Arania remains optimistic (and cautious) on Russian gas cut-off
With the sudden drop in gas supply from Russia, accounting until recently for 40% of the European Union’s gas needs, governments and companies alike are scrambling to find alternative energy sources, amid fears of possible supply disruptions. However, Arania remains confident due to a significantly lower dependence on Russian gas compared to northern European countries. The proximity of major ports and regasification facilities allows for great flexibility to avoid potential interruptions in the supply chain. Europe should manage to prevent power shortages during the coming winter, but economic activity is facing intense pressure.
There is rest in the gas conflict, with Russia’s invasion of Ukraine as a backdrop. Energy prices are at their highest levels in a decade, and some energy-intensive companies in Europe have started to reduce, even stop production. In northern and central Europe, dozens of plants in a wide range of industries, including steel, aluminium, fertilisers and the electricity industry itself, have been forced to shut down, as high gas and electricity prices are undermining competitiveness.
Pressured by Russia, which has indefinitely turned off the tap of the Nord Stream 1 pipeline, Europe is multiplying efforts to expand storage and secure alternative sources to guarantee a steady natural gas supply. These measures include the increase of liquefied natural gas (LNG) import capacity, as well as objectives to reduce industrial demand. Natural gas is the main energy source used to heat European households, and a key input in the production of many industrial branches. In this way, it is also a crucial input in the production of rolled steel.
Arania, as a major player in cold-rolled steel strip manufacturing, is using gas as an energy source in its manufacturing processes, especially during the heat treatment in the annealing furnaces. In any case, Arania maintains confidence in the fact that supply and production will not be disrupted by possible reactions from Russia in the coming weeks, thanks to a significantly lower dependence on Russian gas compared to countries in northern Europe.
Arania operates in a geographical and industrial environment that suggests a relative optimism in these times of uncertainty, as it is expected that the interruption of the Russian gas supply will not lead to supply disruptions. During the first half of the year, Spain imported only 10.1% of its gas from Russia. Around 75% of foreign gas supplies come from the United States, Algeria and Nigeria. Consequently, the situation is significantly less tense for Arania than for steel companies located in Germany or Poland, for example.
In addition, there are several regasification infrastructures all over Spain that guarantee, to some extent, the possibility of receiving LNG by ship from anywhere in the world. In the case of Arania, whose rolled steel production plant is located about 25 km from the port of Bilbao and its major regasification infrastructure, the sentiment regarding the gas supply is optimistic (albeit cautious). In short, as a result of the measures taken by the company’s management, and given its energy and industrial environment, if there were to be a total cut-off of Russian gas, the Arania plant would be able to continue steel production.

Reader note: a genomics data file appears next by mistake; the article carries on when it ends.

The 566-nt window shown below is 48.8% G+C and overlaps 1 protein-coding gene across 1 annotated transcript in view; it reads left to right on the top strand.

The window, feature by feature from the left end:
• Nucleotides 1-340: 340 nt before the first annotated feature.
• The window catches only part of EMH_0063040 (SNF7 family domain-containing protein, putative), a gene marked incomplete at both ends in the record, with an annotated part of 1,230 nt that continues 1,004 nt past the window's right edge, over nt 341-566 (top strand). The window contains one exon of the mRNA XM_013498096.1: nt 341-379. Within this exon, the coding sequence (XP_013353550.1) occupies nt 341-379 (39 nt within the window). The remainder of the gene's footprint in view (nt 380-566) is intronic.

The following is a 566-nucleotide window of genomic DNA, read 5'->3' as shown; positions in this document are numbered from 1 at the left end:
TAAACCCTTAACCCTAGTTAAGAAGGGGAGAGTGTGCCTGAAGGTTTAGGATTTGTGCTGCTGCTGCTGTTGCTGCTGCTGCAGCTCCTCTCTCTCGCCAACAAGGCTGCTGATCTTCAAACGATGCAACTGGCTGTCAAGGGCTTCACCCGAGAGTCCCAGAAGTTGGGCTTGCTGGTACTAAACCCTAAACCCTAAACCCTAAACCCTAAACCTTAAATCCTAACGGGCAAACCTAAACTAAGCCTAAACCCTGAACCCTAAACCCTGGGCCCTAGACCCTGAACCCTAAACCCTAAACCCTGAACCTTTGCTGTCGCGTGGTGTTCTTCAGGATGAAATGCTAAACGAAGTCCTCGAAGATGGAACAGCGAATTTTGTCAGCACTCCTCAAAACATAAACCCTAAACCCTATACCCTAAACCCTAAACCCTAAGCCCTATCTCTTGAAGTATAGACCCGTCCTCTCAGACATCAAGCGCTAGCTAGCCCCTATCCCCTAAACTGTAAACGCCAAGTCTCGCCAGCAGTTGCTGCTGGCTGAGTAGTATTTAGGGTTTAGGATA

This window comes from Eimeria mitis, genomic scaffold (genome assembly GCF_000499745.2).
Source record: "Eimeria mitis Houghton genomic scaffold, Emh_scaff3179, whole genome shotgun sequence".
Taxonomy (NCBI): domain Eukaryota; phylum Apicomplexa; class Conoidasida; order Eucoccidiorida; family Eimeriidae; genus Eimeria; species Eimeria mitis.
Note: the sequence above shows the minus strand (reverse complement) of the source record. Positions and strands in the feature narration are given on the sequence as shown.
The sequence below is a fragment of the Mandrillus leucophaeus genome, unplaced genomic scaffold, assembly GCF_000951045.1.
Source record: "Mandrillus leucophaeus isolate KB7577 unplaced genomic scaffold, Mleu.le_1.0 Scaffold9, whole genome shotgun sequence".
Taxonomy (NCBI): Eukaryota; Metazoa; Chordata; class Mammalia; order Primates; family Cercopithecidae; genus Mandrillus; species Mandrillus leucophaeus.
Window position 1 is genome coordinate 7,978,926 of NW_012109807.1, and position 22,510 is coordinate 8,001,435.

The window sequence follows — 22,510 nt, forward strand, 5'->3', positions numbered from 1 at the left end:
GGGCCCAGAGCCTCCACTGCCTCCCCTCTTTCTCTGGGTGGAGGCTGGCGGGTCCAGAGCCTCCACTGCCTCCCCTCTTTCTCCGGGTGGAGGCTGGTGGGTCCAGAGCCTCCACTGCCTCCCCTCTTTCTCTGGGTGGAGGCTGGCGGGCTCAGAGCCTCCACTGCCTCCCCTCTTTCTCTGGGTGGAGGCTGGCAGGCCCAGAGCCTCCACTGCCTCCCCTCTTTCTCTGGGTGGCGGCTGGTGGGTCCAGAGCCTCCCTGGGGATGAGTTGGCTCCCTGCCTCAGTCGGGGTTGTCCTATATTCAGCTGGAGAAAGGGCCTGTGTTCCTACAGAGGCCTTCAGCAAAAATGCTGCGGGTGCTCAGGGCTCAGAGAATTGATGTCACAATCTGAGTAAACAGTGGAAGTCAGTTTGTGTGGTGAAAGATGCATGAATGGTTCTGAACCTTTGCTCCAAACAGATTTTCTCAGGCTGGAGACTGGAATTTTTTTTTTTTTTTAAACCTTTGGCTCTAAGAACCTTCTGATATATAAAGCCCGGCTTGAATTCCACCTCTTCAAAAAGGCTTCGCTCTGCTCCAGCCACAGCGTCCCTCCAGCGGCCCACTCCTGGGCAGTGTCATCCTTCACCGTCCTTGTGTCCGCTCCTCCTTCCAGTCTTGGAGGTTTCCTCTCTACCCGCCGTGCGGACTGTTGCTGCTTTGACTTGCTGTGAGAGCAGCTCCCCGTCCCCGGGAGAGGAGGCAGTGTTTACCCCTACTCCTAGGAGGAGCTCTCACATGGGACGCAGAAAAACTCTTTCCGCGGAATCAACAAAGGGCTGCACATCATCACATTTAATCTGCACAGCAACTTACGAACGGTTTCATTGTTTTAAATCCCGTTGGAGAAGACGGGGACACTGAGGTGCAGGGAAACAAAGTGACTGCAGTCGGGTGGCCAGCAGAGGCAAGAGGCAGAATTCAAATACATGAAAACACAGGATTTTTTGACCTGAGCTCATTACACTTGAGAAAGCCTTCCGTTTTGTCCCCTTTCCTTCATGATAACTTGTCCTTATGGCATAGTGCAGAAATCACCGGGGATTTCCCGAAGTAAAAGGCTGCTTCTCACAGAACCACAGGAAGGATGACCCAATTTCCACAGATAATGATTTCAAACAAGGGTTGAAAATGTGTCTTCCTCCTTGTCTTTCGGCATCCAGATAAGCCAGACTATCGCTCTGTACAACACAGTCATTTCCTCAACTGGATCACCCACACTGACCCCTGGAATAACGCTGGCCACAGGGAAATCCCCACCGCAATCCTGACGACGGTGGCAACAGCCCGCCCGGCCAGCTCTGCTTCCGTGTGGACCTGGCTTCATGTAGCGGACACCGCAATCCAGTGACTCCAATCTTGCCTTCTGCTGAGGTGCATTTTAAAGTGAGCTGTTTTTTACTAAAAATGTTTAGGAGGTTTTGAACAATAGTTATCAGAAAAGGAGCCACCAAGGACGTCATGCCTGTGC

Furthermore, in terms of securing the supply of raw material for the manufacture of cold-rolled steel strip, Arania has identified alternative providers, with a preference for geographical diversification of suppliers in order to cushion possible interruptions in the supply chain.
Natural gas storage levels are well in line with seasonal patterns, and European storage is currently also filling up at above-normal speed despite Russia’s curbs. Germany, for example, is already at 90% capacity. For now, we do not observe a physical shortage of natural gas. In the absence of an unusually cold winter, Europe is well equipped to deal with the shortfall in Russian gas. The current gas in storage is estimated to cover demand until December, but obviously imports by ship will also ease the Russian gas bottleneck.
Although this is a positive message, the prices do not seem to reflect it, as today’s geopolitical context exposes many European rolled steel players, such as Arania, to a potentially disruptive situation that might be affected by possible external measures taken by governments and/or suppliers. Temperatures and energy savings will be key factors during this cold season. Ultimately, it is important to bear in mind that in a highly geopolitically loaded environment, things can shift rapidly (even for the better).